Like most individuals, I find the current posturing and rhetoric emanating from North Korea and the USA distasteful and deeply disturbing. Witnessing these scenes on yesterday’s news bulletins, and mulling over their potential consequences, brought to mind a 1980 public information film (PIF) on surviving a nuclear attack.
Before proceeding, I want to clarify I find nothing remotely humorous about nuclear war, or the confrontational words currently being spouted by two alpha males in a p***ing competition. The topic of this narrative relates to my observations concerning the well-meaning celluloid guidance bestowed to the UK public 37 years ago.
From recollection, this short advisory film was commissioned after an escalation of diplomatic tensions between the Soviet Union and the West. The unwanted and worrying consequence of the Soviet invasion of Afghanistan at the end of 1979.
At that time, diplomatic relations between the super powers were so poor the UK government felt it prudent to produce this short advisory piece should the worst happen.
Possibly the most worrying element was that it confirmed really what we already knew; if you’re in the middle of this attack your survival options are limited. In animated format, the British public were instructed that our best survival hope during a nuclear attack was to shelter in the homes designated fallout room.
As mooted above, it was all good and well meaning advice from our leaders. However, if the bomb had dropped on your town, I’d proffer your panic room would more than likely end up seventeen streets away.
To negate this, you may have been able to come to some sort of reciprocal agreement with the individuals seventeen streets upwind or down wind. A pact where you can use whoever’s fallout room was now residing in your front garden.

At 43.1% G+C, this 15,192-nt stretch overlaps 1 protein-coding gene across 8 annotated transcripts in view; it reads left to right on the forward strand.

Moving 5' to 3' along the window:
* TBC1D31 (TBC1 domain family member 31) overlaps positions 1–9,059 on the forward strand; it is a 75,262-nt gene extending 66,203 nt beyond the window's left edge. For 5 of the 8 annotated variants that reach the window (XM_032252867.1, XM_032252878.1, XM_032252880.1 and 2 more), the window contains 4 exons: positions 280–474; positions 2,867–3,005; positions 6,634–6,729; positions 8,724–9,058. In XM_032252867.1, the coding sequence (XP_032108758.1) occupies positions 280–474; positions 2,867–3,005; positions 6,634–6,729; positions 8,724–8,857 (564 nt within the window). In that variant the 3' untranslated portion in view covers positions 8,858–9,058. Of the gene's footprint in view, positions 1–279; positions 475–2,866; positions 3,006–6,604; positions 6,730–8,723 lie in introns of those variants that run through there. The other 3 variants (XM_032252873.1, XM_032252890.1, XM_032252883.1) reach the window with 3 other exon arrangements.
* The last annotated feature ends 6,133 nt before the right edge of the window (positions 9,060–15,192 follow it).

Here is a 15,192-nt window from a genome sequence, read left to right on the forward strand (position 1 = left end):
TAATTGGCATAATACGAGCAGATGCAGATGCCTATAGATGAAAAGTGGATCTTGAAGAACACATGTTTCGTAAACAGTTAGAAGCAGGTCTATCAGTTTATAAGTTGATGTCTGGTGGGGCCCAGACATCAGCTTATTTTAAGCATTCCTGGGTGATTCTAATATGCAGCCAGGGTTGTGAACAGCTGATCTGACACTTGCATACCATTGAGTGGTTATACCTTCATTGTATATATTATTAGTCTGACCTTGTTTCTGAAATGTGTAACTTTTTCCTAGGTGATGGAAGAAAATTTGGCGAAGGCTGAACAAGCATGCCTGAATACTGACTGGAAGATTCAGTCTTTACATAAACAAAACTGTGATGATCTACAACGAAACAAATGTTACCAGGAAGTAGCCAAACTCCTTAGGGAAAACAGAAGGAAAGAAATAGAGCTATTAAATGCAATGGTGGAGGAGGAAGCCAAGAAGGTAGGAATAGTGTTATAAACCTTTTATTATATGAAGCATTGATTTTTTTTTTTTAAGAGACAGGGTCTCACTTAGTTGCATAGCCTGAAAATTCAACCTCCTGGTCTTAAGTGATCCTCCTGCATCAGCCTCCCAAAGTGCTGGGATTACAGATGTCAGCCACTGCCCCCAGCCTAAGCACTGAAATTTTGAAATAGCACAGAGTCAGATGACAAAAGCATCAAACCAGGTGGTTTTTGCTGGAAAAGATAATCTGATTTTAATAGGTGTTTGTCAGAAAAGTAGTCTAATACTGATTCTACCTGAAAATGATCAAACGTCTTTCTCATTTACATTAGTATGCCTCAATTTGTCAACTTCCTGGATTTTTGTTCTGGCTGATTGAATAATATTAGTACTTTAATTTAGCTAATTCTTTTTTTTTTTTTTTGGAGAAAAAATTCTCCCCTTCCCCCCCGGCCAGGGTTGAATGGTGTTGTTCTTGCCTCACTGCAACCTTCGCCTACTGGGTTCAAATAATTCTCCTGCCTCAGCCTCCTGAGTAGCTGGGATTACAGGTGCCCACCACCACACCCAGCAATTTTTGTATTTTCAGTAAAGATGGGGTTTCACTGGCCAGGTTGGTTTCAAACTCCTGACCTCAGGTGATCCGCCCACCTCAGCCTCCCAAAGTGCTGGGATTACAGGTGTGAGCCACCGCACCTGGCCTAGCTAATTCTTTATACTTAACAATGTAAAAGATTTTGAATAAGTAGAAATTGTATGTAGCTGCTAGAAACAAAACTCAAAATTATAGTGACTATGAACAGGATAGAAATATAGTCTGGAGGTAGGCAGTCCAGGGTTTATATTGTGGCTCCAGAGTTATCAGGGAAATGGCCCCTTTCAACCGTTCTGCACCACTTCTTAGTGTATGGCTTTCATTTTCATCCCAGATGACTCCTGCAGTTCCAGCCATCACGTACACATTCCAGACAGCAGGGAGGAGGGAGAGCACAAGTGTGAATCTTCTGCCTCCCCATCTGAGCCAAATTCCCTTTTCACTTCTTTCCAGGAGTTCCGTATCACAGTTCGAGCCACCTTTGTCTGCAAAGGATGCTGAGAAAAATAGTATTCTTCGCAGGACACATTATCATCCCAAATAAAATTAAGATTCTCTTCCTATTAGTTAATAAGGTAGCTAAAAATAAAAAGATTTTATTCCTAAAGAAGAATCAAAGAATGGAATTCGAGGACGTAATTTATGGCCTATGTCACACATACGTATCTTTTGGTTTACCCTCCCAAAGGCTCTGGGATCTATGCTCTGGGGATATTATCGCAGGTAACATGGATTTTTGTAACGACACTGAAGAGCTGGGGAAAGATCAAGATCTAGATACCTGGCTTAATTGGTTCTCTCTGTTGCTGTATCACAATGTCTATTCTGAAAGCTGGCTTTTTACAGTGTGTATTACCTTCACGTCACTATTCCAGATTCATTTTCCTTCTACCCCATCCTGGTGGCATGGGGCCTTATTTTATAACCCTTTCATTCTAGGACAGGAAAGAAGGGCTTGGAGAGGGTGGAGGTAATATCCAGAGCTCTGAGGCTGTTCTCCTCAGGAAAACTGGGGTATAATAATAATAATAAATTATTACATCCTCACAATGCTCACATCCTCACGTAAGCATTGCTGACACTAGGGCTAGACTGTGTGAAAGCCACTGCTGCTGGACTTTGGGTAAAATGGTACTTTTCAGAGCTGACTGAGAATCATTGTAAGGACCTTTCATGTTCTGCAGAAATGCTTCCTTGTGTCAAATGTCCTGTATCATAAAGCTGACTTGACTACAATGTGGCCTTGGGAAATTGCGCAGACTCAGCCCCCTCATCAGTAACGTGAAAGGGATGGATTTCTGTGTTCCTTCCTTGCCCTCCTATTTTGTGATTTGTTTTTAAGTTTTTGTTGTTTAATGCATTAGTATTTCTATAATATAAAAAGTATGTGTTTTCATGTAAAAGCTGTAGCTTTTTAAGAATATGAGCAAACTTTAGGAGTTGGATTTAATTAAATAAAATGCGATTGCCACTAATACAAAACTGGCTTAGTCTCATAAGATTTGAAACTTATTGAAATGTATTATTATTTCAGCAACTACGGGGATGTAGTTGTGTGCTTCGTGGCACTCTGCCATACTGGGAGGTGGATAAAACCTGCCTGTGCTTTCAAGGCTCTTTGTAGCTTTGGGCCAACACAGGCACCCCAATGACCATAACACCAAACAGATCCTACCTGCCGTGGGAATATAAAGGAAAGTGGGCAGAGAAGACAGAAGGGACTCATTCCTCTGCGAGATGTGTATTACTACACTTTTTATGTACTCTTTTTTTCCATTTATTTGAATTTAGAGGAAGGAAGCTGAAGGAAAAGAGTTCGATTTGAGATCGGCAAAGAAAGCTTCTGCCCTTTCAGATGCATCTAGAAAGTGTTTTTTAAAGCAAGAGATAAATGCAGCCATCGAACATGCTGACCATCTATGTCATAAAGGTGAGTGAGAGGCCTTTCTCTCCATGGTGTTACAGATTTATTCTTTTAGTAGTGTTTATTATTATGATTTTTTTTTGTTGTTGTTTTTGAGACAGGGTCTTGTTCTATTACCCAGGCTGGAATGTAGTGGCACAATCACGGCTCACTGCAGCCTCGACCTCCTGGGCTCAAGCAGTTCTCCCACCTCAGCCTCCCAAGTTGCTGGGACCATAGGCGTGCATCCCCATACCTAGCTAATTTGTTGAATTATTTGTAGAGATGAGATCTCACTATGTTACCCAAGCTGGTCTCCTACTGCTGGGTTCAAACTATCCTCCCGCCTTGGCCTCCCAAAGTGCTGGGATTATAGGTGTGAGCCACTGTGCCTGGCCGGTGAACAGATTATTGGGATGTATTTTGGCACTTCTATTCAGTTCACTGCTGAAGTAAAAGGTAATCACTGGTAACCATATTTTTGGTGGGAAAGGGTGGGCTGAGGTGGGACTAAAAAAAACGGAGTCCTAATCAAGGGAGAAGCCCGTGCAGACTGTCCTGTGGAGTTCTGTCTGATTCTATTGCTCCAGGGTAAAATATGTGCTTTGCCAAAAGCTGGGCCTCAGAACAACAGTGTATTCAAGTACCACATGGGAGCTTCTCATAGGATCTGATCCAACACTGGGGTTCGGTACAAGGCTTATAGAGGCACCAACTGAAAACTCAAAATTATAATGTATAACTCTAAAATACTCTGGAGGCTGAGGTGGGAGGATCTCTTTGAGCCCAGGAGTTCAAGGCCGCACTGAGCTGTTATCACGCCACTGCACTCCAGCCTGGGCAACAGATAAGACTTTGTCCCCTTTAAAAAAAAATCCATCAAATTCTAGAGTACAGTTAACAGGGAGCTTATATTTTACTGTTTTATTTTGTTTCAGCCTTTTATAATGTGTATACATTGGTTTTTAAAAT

Despite my tongue in cheek comments above, I realise this type of conflict is most likely the least funny topic possible. Even overtly advertising the content as dark humour doesn’t make adding light hearted quips to this monologues any easier.
However, re-watching the steps recommended in this public information film on how to survive a nuclear attack, it’s difficult not to raise a smile. From the low budget film production, it’s arbitrary warning siren’s or the advice to stay in the fallout room for at least two days, after which radiation levels outside will have slightly diminished, it’s a curious watch.
If you were in the middle of nowhere during a nuclear attack and unable to get shelter, the recommendation was to lie face downwards on the ground, covering both hands and head with clothing. It didn’t specify say how long to lie face down, but the stay in the fallout room, I’m assuming it was for two days until radioactivity levels had ‘sufficiently’ diminished…… That’s a long time to lie face down!
Was this public information film on surviving a nuclear attack useful advice? Or merely a makeshift alternative as they couldn’t release a true scenario movie called We Are All F***ed?!……. I’ll let you make your own mind up.
Public information film’s were fairly common place in the 1970’s/80’s. Through that medium I learned road safety from the Green Cross Man; Charlie the animated cat taught the dangers of wandering off with strangers; and married klutzes Joe and Petunia highlighted the folly of ignoring the Country Code.
To be honest, I probably knew the Green Cross Code before Dave Browse (the guy who played Darth Vader in the original Star Wars movie) cascaded the details as the Green Cross Man. That didn’t stop me watching it though, after all it’s not everyday Luke Skywalker’s dad teaches you road safety.
2 kids who've flown the nest, 1 wife whose flown with Jet2. Born at a young age in 1960's Leeds, the author became interested in the literary life when his wife bought him a dog. Having an allergy to dogs, he swapped it for a typewriter. Being unable to train the typewriter to retrieve tennis balls, he reluctantly turned to writing...... Website - www.writesaidfred.org